Payments High-Level

Aligning Your Payment Strategy and Business Model

Your payments strategy should be unique to your business. We’ll help you sort through the tradeoffs to determine the right direction for your business.

The business model and payments strategy

What is a business model? You probably know it even if you don’t put it in these exact terms: the logic of the firm, the way it operates, and how it creates value for its stakeholders. That last part–creating value for its stakeholders—is the part we’re focusing on when it comes to payments.

Think about buying a Starbucks coffee with your phone. You can auto-add to your available balance, pay without digging out your wallet, and quickly move through the line. In a word, it’s seamless. That seamless experience encourages customer loyalty. Starbucks patrons know they can get through the line quickly and easily—and it keeps them coming back. Starbucks knows this, which is why their payments model works as part of their business model.

What kind of payment processing plan would fit your business model and inspire the same loyalty in your customers?

How do you choose the right payments strategy?

There isn’t a one-size-fits-all payments strategy because each one comes with different costs and responsibilities. With every transaction, there’s time spent counting, reporting, and moving the cash to a bank—not to mention the potential time sink of finding missing money.

This is where choosing a strategy comes in, because elements of this process can all be automated, offloading risks and certain elements to a partner. What you choose has its own set of costs, risks, and strategic impact on controlling the customer experience. It’s important to study each option to decide what aligns with your business model.

Below, we’ve assembled a chart of the most common options. Click here for a definition of each player.

Partner Type Characteristics
Merchant Account A financial institution that. . .

  • Connects you to the card networks through a financial institution
  • Minimal attention to the customer experience
Independent Sales Organization (ISO) A software partner with. . .

  • Minimal cost to set up
  • A business referral model
  • ISO provides reporting and operational assistance
Independent Software Vendor (ISV) A software group with. . .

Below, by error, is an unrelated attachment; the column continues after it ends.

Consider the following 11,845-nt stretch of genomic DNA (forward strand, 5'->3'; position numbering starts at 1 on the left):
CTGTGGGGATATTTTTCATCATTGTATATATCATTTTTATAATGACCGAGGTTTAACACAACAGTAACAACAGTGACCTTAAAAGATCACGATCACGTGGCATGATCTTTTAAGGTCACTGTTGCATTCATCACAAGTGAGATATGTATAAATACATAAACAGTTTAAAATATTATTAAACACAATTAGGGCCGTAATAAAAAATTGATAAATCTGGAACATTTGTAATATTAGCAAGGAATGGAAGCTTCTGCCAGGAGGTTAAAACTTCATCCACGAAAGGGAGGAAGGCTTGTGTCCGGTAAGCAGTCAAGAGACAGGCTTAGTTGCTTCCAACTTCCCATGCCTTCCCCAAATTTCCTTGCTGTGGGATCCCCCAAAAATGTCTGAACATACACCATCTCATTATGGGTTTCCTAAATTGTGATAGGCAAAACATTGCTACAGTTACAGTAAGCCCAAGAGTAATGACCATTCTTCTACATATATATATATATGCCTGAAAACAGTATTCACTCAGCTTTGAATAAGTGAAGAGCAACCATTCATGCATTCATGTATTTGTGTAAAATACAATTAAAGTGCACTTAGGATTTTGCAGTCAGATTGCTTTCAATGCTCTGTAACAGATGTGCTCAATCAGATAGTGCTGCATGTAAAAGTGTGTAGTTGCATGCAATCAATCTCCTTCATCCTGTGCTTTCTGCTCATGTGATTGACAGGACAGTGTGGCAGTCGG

• Integration to payment technology with a payment processor
  • Reporting through the processor
  • Control of the payment experience
  • Technology integration requirement for onboarding
Payment Facilitator Either choose to partner with an existing payment facilitator*, or become a payment facilitator yourself, and…

  • Assume transaction responsibility
  • Become responsible for sub-merchants including risk, boarding and reporting
  • High-cost of entry
  • Control the user experience
  • Greatest revenue potential

For more on choosing or becoming a payments facilitator, click here.

As you can tell, the more responsibility and cost you incur, the greater your ability to customize the customer experience—and your revenue opportunities grow.

*Leveraging an existing payment facilitator such as a Stripe, WePay or Square, allows you to open a payments program quickly. It also allows you to customize the customer experience. However, your opportunities to generate additional revenue through payments is minimized with this option and therefore this route will not help to increase your company’s value.

Payments Detailed

Should you become a payment facilitator or buy services from an existing one?

Depending on your company’s goals, building or buying your payments system could make more sense.

Share this Article

Was this article helpful? Go ahead and share this resource with your team.

Start building your payments strategy

At any time, we’re ready to help point you in a direction that works for your business. Enter your email address, answer the quick survey questions we send back, and we’ll get you personalized advice.

Start typing and press Enter to search